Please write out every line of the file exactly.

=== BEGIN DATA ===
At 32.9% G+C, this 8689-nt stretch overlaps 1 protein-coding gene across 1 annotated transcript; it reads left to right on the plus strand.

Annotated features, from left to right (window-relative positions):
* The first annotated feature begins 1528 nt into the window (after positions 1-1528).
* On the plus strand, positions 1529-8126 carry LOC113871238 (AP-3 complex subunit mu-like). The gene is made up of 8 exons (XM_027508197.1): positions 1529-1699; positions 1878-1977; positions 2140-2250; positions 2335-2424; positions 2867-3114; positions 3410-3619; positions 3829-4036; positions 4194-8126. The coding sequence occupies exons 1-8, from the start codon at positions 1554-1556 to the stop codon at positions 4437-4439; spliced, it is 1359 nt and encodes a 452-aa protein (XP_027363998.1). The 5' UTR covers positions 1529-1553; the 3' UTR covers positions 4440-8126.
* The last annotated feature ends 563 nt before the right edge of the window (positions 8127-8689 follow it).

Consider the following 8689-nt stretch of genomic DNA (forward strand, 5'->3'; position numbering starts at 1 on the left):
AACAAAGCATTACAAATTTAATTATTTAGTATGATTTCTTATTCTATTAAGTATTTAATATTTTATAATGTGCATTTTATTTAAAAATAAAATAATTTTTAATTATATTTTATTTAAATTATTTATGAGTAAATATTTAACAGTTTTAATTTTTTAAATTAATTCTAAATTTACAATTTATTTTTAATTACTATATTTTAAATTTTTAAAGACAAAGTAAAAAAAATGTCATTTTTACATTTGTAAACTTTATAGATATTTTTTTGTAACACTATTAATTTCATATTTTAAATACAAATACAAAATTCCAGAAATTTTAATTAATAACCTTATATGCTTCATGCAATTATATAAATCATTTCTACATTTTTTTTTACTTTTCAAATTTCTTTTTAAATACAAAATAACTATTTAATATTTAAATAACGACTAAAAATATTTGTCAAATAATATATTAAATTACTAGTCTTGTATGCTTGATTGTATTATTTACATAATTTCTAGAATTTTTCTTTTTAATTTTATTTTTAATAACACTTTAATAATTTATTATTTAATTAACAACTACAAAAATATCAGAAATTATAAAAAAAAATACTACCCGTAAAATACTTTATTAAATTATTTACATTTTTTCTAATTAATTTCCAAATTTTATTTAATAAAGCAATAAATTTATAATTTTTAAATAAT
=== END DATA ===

At 32.9% G+C, this 8689-nt stretch overlaps 1 protein-coding gene across 1 annotated transcript; it reads left to right on the plus strand.

Annotated features, from left to right (window-relative positions):
* The first annotated feature begins 1528 nt into the window (after positions 1-1528).
* On the plus strand, positions 1529-8126 carry LOC113871238 (AP-3 complex subunit mu-like). The gene is made up of 8 exons (XM_027508197.1): positions 1529-1699; positions 1878-1977; positions 2140-2250; positions 2335-2424; positions 2867-3114; positions 3410-3619; positions 3829-4036; positions 4194-8126. The coding sequence occupies exons 1-8, from the start codon at positions 1554-1556 to the stop codon at positions 4437-4439; spliced, it is 1359 nt and encodes a 452-aa protein (XP_027363998.1). The 5' UTR covers positions 1529-1553; the 3' UTR covers positions 4440-8126.
* The last annotated feature ends 563 nt before the right edge of the window (positions 8127-8689 follow it).

Consider the following 8689-nt stretch of genomic DNA (forward strand, 5'->3'; position numbering starts at 1 on the left):
AACAAAGCATTACAAATTTAATTATTTAGTATGATTTCTTATTCTATTAAGTATTTAATATTTTATAATGTGCATTTTATTTAAAAATAAAATAATTTTTAATTATATTTTATTTAAATTATTTATGAGTAAATATTTAACAGTTTTAATTTTTTAAATTAATTCTAAATTTACAATTTATTTTTAATTACTATATTTTAAATTTTTAAAGACAAAGTAAAAAAAATGTCATTTTTACATTTGTAAACTTTATAGATATTTTTTTGTAACACTATTAATTTCATATTTTAAATACAAATACAAAATTCCAGAAATTTTAATTAATAACCTTATATGCTTCATGCAATTATATAAATCATTTCTACATTTTTTTTTACTTTTCAAATTTCTTTTTAAATACAAAATAACTATTTAATATTTAAATAACGACTAAAAATATTTGTCAAATAATATATTAAATTACTAGTCTTGTATGCTTGATTGTATTATTTACATAATTTCTAGAATTTTTCTTTTTAATTTTATTTTTAATAACACTTTAATAATTTATTATTTAATTAACAACTACAAAAATATCAGAAATTATAAAAAAAAATACTACCCGTAAAATACTTTATTAAATTATTTACATTTTTTCTAATTAATTTCCAAATTTTATTTAATAAAGCAATAAATTTATAATTTTTAAATAAT